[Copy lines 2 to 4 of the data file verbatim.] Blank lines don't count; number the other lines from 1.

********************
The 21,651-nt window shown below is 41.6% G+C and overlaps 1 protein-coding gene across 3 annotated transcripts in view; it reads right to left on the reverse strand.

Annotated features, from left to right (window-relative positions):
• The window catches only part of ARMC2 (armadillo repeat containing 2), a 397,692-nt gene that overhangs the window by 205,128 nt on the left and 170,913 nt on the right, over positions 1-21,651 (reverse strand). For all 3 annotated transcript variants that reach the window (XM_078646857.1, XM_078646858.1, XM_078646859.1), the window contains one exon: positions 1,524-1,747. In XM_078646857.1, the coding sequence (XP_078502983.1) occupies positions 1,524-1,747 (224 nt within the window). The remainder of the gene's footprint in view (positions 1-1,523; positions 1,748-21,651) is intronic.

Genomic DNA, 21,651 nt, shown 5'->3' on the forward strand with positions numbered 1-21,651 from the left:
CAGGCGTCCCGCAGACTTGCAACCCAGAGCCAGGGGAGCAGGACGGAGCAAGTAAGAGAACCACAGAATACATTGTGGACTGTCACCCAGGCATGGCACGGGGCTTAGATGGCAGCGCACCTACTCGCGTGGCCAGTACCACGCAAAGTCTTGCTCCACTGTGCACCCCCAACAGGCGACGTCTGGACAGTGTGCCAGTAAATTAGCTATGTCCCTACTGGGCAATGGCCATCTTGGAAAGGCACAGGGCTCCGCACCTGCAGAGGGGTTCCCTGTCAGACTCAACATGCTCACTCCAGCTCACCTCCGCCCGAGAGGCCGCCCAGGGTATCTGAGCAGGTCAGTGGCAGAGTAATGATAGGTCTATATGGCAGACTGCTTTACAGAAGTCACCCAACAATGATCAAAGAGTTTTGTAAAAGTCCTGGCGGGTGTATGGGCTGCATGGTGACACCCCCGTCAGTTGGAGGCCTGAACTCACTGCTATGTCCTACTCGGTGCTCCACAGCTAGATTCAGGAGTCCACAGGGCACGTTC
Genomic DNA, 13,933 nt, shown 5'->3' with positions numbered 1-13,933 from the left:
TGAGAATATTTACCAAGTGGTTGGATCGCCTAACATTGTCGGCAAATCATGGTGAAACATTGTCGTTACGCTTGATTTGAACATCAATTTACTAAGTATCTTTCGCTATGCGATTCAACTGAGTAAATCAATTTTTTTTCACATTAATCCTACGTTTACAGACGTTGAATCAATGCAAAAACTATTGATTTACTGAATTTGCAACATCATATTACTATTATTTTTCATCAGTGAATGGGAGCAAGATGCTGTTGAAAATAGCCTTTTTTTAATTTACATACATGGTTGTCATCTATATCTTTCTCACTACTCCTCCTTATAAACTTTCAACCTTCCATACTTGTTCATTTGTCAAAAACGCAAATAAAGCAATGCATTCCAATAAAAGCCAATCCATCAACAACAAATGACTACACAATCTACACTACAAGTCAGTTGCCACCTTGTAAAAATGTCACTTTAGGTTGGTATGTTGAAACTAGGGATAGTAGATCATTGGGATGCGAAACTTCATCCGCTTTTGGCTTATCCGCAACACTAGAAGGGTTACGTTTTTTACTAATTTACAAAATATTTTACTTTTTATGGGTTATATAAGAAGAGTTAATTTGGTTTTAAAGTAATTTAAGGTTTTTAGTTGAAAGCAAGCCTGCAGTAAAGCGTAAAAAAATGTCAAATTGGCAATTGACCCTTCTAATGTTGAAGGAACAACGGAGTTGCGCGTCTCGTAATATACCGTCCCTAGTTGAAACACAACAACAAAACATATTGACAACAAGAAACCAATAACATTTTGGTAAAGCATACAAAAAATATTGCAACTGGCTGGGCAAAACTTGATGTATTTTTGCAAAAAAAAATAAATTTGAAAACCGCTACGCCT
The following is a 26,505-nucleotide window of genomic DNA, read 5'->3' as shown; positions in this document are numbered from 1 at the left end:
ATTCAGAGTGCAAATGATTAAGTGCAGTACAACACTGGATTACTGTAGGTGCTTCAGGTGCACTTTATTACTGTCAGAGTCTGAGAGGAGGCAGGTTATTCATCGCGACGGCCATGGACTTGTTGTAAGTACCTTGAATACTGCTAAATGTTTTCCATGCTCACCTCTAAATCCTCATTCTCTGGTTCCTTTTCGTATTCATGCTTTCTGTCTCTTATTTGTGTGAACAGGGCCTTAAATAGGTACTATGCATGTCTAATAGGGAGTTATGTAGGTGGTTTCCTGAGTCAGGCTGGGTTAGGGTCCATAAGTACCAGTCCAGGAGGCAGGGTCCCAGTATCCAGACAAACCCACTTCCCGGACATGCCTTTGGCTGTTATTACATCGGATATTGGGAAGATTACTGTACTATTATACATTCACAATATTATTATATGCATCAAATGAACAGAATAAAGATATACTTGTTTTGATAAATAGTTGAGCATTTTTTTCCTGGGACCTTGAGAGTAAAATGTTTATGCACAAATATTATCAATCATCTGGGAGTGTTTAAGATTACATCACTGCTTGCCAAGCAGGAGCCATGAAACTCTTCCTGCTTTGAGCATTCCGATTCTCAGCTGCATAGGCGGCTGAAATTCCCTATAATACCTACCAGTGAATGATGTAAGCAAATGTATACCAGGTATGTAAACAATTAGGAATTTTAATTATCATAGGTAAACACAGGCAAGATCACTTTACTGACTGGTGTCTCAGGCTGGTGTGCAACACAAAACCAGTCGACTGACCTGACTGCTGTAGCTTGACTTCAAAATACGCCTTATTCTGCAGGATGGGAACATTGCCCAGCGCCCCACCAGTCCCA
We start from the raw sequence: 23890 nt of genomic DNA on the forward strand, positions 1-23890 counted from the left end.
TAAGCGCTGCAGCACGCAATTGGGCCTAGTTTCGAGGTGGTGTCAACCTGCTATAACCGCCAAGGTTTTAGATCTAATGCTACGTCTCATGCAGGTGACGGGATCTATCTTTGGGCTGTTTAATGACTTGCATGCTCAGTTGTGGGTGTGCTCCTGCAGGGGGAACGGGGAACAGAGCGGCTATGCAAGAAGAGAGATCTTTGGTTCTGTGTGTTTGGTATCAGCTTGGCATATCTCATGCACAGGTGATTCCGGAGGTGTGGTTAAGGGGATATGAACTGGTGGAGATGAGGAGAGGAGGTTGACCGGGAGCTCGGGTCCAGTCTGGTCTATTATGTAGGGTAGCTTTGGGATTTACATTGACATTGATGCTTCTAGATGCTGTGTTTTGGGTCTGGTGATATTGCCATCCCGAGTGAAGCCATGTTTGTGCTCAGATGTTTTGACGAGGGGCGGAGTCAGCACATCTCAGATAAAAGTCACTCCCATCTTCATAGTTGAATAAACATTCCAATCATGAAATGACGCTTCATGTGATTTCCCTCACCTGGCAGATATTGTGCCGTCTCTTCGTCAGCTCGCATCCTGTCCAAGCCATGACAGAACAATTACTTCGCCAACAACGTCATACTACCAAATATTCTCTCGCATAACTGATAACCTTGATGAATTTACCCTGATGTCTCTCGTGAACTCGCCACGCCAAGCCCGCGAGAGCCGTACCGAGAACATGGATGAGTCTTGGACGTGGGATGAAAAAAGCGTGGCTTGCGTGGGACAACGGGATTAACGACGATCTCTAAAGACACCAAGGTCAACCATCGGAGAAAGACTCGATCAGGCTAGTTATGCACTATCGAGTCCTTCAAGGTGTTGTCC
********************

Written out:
Annotated features, from left to right (window-relative positions):
• The window catches only part of ARMC2 (armadillo repeat containing 2), a 397,692-nt gene that overhangs the window by 205,128 nt on the left and 170,913 nt on the right, over positions 1-21,651 (reverse strand). For all 3 annotated transcript variants that reach the window (XM_078646857.1, XM_078646858.1, XM_078646859.1), the window contains one exon: positions 1,524-1,747. In XM_078646857.1, the coding sequence (XP_078502983.1) occupies positions 1,524-1,747 (224 nt within the window). The remainder of the gene's footprint in view (positions 1-1,523; positions 1,748-21,651) is intronic.

Genomic DNA, 21,651 nt, shown 5'->3' on the forward strand with positions numbered 1-21,651 from the left: